In Reply We thank Rigoard et al for their interest in our article1 and acknowledging our intention to provide clinicians and patients with better information to make surgical decisions using our lumbar fusion surgery calculator (https://becertain.shinyapps.io/lumbar_fusion_calculator). The concerns about poorly specified indications for spine surgery among patients who received surgery are worthy of discussion. Distinguishing symptoms and signs and correlating them with pathology is a worthwhile consideration in making spine surgical decisions but does not reflect common practice. Our study took advantage of the Washington State Spine Surgical Care and Outcomes Assessment Program database, which was created using extracted data from medical records, often seen as the criterion standard for classifying surgical indications in lumbar surgery.2 The taxonomy in the database reflects what is typically used in practice in Washington and arguably across the nation. While we agree that indications, diagnoses, and classifications should be better described, better defined, and more granular in clinical records, the taxonomy used in our study may be representative of actual practice. In spine care, the diagnosis is typically solely described by the surgeon, which, as mentioned in the Limitations section of our article,1 has potential for bias. There is little information relating radiographic features of the spine to symptoms after surgery. To better understand this, we are currently conducting a study that looks at radiographic features at baseline that are associated with function improvement among patients undergoing lumbar fusion.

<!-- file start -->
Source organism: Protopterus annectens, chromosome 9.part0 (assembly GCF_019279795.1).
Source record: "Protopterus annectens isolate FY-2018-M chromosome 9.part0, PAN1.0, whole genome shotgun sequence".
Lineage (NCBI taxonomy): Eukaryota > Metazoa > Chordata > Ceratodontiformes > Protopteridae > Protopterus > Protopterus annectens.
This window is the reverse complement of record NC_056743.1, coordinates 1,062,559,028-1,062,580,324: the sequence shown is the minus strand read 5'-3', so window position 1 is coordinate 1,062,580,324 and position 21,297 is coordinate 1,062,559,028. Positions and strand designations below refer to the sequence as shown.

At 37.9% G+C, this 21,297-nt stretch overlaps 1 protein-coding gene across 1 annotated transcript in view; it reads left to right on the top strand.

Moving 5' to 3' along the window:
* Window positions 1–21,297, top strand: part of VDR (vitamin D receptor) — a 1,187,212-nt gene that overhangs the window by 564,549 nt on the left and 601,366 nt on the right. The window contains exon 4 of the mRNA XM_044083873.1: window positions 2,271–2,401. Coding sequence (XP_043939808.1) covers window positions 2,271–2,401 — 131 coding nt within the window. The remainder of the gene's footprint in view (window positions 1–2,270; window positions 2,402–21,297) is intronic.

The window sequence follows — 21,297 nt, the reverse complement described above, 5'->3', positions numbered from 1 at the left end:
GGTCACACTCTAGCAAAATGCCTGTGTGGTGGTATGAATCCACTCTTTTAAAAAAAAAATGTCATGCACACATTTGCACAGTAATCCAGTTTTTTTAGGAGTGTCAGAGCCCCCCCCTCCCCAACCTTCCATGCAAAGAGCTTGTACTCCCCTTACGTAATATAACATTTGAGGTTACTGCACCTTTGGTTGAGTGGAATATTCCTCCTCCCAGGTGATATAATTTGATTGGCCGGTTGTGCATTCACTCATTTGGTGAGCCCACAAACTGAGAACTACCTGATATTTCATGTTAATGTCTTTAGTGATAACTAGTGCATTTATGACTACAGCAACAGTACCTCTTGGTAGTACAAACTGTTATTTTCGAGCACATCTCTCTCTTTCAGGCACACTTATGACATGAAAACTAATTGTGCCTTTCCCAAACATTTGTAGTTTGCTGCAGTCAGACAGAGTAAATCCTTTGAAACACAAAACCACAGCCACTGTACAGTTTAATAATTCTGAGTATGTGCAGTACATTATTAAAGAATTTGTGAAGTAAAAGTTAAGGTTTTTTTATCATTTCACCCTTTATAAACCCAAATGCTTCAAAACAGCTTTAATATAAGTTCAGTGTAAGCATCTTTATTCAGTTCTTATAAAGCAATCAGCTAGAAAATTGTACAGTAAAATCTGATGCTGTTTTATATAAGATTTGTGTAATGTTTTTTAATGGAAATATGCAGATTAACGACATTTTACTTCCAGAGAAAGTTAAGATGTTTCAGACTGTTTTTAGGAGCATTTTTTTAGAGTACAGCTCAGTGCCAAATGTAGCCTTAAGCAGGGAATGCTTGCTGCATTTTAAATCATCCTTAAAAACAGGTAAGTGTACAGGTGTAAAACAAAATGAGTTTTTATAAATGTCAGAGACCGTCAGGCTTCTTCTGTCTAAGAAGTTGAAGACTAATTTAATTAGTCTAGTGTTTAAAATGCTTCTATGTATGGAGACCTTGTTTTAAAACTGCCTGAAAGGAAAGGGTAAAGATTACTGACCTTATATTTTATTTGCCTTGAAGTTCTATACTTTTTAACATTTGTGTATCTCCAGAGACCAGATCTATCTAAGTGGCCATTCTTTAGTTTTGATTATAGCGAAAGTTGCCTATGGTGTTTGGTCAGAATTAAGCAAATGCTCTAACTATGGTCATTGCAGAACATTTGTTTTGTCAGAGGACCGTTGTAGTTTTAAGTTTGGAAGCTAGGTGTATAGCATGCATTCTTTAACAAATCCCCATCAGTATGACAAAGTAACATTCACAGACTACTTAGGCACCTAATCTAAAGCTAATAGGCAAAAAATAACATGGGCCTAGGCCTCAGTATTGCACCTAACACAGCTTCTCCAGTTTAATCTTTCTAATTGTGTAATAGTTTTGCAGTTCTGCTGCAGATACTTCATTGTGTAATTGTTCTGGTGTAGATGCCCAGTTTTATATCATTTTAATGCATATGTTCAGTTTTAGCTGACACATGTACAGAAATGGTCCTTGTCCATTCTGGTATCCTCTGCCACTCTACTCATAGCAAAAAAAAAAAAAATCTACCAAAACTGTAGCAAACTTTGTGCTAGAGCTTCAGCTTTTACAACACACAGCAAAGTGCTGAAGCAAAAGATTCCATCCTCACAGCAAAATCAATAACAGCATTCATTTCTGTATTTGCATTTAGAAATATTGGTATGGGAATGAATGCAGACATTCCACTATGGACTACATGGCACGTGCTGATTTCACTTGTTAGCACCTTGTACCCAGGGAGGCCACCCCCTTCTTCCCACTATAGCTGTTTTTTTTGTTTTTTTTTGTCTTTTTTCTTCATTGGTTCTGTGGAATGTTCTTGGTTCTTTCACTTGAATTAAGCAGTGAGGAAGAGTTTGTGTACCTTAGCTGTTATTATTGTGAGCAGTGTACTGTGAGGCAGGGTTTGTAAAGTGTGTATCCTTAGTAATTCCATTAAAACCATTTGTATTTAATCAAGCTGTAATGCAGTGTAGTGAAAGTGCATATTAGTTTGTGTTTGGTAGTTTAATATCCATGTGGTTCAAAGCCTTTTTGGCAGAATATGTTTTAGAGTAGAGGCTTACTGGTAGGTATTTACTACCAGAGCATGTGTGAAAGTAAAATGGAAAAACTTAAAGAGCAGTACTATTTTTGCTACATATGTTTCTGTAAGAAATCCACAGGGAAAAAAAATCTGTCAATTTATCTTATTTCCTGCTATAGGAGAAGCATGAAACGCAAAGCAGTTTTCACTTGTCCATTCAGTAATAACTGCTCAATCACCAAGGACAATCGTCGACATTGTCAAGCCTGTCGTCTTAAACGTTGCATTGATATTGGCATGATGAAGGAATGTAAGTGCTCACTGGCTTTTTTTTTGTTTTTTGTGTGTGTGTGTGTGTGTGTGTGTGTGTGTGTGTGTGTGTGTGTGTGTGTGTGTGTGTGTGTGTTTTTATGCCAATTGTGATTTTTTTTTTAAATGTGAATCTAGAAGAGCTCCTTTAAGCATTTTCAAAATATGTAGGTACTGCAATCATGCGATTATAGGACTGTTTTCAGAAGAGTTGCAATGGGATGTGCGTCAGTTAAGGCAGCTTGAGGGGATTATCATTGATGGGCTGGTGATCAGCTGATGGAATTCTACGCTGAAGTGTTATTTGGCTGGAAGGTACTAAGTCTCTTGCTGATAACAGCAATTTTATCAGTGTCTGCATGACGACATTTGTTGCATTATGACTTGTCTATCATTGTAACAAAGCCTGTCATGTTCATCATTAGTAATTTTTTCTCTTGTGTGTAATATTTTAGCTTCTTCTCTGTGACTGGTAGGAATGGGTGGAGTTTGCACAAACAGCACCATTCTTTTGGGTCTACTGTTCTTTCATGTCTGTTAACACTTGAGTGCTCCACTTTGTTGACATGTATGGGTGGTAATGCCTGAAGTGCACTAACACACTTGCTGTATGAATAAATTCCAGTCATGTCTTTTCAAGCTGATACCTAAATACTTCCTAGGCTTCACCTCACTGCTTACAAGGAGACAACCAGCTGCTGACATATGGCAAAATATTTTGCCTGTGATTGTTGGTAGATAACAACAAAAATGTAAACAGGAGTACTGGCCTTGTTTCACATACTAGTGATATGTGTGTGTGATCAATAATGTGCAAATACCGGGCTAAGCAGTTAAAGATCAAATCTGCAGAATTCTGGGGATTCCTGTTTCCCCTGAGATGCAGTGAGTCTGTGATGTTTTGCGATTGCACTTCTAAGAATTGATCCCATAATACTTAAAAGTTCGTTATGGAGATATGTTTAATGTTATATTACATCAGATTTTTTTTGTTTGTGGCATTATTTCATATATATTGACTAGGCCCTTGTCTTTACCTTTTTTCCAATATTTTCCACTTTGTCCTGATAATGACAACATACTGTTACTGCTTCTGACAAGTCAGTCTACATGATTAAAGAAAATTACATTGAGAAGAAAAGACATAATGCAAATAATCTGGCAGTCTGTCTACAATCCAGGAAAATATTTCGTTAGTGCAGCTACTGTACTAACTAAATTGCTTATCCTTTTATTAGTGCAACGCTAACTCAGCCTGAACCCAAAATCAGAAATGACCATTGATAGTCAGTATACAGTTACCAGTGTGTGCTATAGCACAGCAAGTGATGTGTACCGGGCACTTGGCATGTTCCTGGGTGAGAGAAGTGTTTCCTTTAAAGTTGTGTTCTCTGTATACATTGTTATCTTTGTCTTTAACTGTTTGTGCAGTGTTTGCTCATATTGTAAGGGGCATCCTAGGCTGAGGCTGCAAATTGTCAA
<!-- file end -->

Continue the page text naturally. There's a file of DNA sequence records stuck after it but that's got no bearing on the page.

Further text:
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Khor S, Flum DR. Questioning Prediction of Lumbar Spine Surgery Outcome—Why We Need to Pay Attention—Reply. JAMA Surg. 2018;153(11):1062–1063. doi:10.1001/jamasurg.2018.2503
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